Having an external field monitor is extremely handy, especially if your director and camera operator are two different people. However, one of the benefits that is often overlooked by beginning videographers is the ability get picture analysis that doesn't exist in-camera. While having a larger screen that makes collaborating with others easier is definitely a big draw, one shouldn't overlook the simple advantage of being able to find flaws in your shots. Marshall's new V-LCD56MD field monitor gives you an array of tools to help you get the best shot possible. Additionally, it's modular, meaning you can add components to make it useful for a variety of cameras and shooting scenarios.
When I'm on a shoot, I constantly think about what tool can take a camera shot from ordinary to extraordinary. There are some really great camera accessories out there that can help you achieve that exact goal. Who doesn't want to glide along the dolly track for that smooth shot, or throw on that stabilizer and get a great follow shot? Many times, just keeping your shot steady on a tripod can separate a beginner from a pro. However, relying too heavily on the tools in your arsenal can actually restrict your options.
Or on the ground in this case. Paul Jackson is has introduced a new product on Kickstarter he's calling the ZipShooter. It's looks kind of like a mini-tripod with wheels, but in this case, the legs are jointed, and the ball -head is reversible, and able to hang from underneath the dolly (or maybe it's the legs that bend backwards. These types of surface dollies are nothing terribly new, but the versatility of this device looks extremely useful.
There are many ways you can support your hobby or pastime, add supplemental income, build a new specialized video production business or increase your existing video business bottom line.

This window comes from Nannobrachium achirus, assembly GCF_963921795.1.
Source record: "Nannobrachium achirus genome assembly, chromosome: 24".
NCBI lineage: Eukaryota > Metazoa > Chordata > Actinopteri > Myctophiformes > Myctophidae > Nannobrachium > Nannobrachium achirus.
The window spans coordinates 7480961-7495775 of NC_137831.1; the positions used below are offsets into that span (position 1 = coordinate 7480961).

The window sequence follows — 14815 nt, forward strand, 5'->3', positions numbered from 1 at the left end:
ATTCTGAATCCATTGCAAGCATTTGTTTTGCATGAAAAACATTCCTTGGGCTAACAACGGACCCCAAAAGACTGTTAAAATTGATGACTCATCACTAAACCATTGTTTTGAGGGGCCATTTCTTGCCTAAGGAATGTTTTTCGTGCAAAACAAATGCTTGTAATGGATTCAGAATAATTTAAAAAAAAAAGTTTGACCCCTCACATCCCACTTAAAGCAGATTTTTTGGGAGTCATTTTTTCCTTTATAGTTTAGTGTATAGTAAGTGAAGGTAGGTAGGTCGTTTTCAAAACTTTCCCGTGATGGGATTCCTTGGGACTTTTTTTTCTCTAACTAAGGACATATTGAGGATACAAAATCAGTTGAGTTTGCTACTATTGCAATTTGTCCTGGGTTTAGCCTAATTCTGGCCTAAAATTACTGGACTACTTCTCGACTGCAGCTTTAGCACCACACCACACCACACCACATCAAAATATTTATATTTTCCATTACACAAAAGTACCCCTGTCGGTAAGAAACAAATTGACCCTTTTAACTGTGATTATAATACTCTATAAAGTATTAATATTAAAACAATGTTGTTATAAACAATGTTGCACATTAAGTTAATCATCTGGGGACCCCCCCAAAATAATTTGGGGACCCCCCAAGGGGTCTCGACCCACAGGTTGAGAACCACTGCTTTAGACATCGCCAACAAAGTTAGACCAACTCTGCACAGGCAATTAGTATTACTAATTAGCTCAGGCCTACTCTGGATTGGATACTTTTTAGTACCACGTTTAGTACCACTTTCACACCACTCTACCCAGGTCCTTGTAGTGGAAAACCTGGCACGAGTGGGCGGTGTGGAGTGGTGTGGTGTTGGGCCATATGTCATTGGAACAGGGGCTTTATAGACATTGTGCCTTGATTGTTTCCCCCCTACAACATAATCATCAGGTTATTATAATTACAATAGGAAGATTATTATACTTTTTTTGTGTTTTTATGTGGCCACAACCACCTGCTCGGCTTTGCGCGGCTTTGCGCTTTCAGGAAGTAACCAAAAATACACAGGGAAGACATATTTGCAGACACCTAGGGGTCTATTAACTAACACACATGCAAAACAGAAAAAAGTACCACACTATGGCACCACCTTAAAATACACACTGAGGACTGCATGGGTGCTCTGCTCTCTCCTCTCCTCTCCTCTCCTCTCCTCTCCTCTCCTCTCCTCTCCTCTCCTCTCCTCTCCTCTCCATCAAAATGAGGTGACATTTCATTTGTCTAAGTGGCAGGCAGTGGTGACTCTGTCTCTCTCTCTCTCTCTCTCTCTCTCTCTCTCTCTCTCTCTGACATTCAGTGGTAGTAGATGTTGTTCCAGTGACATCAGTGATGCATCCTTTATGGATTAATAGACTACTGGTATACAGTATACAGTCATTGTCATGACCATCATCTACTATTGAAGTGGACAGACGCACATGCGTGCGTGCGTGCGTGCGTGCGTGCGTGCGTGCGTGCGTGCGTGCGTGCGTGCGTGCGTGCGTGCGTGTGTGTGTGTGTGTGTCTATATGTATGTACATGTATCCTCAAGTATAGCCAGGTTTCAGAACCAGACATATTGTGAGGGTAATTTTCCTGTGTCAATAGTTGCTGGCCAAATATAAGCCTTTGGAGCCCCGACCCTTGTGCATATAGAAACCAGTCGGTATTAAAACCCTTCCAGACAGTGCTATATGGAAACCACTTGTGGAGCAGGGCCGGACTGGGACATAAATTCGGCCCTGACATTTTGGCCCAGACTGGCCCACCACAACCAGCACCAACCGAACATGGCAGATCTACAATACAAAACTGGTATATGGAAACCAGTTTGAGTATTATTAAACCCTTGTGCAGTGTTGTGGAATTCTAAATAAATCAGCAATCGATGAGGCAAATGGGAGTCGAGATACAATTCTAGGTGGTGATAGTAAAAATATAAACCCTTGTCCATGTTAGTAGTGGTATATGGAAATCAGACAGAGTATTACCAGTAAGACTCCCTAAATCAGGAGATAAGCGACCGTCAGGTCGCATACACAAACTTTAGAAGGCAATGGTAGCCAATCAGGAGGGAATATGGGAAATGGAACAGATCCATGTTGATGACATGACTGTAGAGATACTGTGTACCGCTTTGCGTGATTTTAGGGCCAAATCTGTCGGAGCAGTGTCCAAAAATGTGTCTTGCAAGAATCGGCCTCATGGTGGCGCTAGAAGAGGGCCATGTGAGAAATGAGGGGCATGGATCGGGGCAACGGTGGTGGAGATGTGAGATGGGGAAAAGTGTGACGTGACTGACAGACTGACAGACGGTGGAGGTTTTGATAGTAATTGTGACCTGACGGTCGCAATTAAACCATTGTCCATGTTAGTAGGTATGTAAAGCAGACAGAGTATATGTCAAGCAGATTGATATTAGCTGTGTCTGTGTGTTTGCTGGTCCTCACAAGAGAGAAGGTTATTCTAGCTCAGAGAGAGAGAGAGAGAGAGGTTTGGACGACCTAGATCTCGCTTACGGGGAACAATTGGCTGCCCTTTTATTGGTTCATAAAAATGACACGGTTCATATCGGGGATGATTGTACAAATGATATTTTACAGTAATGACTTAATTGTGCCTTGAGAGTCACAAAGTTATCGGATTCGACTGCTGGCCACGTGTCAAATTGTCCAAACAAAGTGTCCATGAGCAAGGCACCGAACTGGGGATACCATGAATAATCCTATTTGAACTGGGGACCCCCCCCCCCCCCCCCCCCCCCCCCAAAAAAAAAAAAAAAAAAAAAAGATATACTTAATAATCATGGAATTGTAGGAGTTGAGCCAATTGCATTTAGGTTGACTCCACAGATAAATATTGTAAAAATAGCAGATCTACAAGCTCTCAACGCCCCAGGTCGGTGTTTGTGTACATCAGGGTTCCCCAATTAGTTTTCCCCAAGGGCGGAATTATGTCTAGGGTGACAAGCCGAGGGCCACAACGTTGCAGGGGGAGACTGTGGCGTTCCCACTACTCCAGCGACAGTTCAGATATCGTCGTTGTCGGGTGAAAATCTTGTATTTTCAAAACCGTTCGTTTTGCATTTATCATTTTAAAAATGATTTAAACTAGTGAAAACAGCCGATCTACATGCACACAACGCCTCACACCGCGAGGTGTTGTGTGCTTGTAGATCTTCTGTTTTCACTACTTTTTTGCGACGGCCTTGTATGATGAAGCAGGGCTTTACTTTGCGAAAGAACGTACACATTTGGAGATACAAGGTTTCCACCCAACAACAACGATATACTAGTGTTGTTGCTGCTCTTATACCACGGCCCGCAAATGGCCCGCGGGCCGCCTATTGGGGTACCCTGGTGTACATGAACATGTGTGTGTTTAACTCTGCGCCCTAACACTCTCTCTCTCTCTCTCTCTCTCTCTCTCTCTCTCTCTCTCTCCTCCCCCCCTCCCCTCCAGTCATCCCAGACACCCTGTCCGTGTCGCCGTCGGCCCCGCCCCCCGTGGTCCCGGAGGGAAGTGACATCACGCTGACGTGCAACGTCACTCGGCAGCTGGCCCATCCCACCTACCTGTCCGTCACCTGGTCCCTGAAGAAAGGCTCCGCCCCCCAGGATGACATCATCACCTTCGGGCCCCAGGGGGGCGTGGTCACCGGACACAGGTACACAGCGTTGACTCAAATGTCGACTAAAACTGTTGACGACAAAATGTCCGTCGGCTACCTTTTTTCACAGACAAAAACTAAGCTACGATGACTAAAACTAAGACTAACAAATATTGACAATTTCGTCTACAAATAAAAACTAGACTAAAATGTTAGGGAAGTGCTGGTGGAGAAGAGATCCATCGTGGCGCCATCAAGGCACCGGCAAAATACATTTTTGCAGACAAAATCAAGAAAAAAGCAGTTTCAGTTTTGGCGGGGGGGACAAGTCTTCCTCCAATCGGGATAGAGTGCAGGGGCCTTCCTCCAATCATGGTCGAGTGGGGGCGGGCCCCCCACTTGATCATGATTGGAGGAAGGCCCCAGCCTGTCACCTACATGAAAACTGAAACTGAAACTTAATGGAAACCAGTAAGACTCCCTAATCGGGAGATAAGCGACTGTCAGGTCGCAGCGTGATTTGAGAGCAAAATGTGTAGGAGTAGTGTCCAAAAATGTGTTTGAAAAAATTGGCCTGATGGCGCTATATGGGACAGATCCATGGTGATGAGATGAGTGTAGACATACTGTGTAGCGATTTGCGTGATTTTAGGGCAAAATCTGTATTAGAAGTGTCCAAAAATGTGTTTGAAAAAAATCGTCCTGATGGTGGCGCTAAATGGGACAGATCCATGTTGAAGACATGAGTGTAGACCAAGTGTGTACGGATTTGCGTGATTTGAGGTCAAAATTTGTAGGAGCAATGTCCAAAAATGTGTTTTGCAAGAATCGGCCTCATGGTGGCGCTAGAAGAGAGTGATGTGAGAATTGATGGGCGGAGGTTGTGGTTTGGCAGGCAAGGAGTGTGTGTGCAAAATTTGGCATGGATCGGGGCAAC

Since 2004 the video marketing and production blog E.C. Come, E.C. Go has focused on what it takes to generate business in the highly competitive video market, offered discussion on video related topics and resources for increasing the marketing reach for independent professional video services providers.
In video production, green screen is an essential skill for any video producer. It is an irreplaceable tool and can give you a lot of creative freedom in post-production. But in my book, Knowing when to use a green screen is just as important as knowing how.
On May 7th Adobe released Creative Suite 6, and it's pretty clear that their eyes are keenly focused on video production. While we're still in the process of writing our review of the software suite, here are a few of the features we're think video producers everywhere will be excited about.
Hello there! I've always wondered what are the pros and cons of freelancing vs owning your own production company? I know that if you have your own production business you need to take care of lots of paperworks and even a great deal of money. But with freelance, you don't need to worry about this sort of stuff. Am I wrong here? Can somebody please explain to me how these works?
I had the pleasure of auditing a portion of the videomaker basics of video production workshop a couple weeks ago. There are many basic rules when it comes to video, and there is a wealth of basic knowledge that continues to be the foundation for great production. Though I had been exposed to all of this before, it had been years since I had seen the fundamentals of good video production laid out so methodically. It caused me to really think about the basics again.